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Tag: Southwest border

Liquid Meth Is No. 1 Drug Crossing Border Because of Cheaper Ingredients

dea-badgeBy Steve Neavling
ticklethewire.com

Forget marijuana and cocaine.

The No. 1 drug entering the U.S. from the Southwest border is liquid methamphetamine, KSAT.com reports. 

“The Mexican cartels have figured out a very effective way to massively produce very low cost, inexpensive methamphetamine year-round,” said Wendell Campbell, spokesperson for the DEA’s Houston division.

One reason it has become so popular is the price, which has dropped from $21,000 per kilo in 2010 to $10,000 last year.

In just the past few years, the DEA has witnessed a 350% increase in seizures.

Some of the chemical ingredients come from China.

The substance is mixed with gas or acetone and heated over an open fire to make it crystallize.

Stories of Other Interest

Border Patrol Agents Are Getting Attacked Fewer Times Than Previous Years

By Steve Neavling
ticklethewire.com 

Assaults against Border Patrol agents dropped for the sixth year in a row in fiscal 2014, the Arizona Republic reports.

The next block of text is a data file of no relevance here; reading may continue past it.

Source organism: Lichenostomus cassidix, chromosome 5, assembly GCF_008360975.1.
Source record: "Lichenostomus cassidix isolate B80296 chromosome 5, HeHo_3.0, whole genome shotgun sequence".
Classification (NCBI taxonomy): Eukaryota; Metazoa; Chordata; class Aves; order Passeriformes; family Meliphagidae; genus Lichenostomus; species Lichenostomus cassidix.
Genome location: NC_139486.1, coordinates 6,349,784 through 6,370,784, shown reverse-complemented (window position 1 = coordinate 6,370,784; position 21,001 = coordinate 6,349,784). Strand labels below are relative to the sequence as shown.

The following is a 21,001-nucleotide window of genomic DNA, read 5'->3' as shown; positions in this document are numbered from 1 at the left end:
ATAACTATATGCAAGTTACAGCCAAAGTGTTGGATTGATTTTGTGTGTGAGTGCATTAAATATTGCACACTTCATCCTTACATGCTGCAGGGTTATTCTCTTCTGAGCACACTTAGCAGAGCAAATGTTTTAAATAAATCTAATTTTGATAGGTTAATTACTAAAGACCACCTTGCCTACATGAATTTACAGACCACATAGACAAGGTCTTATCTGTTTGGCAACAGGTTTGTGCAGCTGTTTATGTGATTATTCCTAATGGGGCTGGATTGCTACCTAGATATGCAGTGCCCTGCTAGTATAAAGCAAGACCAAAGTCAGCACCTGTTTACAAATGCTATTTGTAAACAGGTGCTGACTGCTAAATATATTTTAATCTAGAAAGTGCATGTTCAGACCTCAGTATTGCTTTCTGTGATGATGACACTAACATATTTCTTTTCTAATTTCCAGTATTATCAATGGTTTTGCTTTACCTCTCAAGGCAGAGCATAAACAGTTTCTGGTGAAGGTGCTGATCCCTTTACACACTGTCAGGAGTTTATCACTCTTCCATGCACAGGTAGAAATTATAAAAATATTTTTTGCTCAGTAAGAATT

The agency recorded 373 assaults against agents, a 20% decline over 2013. Of those, 366 occurred along the Southwest border.

That represents a two-thirds drop since fiscal 2008.

Although CPB has broken down the types of assaults in the past, it hadn’t by the Republic’s deadline.

Despite the drop in attacks, agents still feel more vulnerable to attack.

“Agents out there are saying that the people we arrest are less likely to listen to verbal commands,” said Art Del Cueto, president of the Tucson local of the National Border Patrol Council, a union representing agents. “They tend to want to run more, to push back against the agent, to be verbally aggressive.”

Customs And Border Protection Plans to Hire 2,000 Officers to Beef Up Security

By Steve Neavling
ticklethewire.com

CBP plans to hire 2,000 officers by the end of the 2015 fiscal year, the Tucson News reports.

Most of the new officers will serve along the southwest border.

Some of the jobs entail checking passports at the border and enforcing immigration laws.

Applicants will undergo a thorough screening process to ensure their eligibility.

Applicants must also pass an entrance and fitness test, be a U.S. citizen and resident of this country for the past three years and be under the age of 37 at the time of applying.

Applications are available online.

Tucson Sector of Border Patrol Gets New Leader from Washington D.C.

Steve Neavling
ticklethewire.com

Felix Chavez, who served as deputy division chief of operations for Border Patrol at Washington  headquarters, is returning to the Tucson Sector to take the job as deputy chief patrol agent, Tucson News reports.

As an added bonus, Chavez is intimately familiar with the development and implementation of the 2012-16 National Border Patrol Strategic Plan. He’s also familiar with the challenges along the Southwest border, Tucson News wrote.

Chavez began his Border Patrol career in July 1985 at what is now the Sierra Blanca Station – or the El Paso Sector, as it was previously called.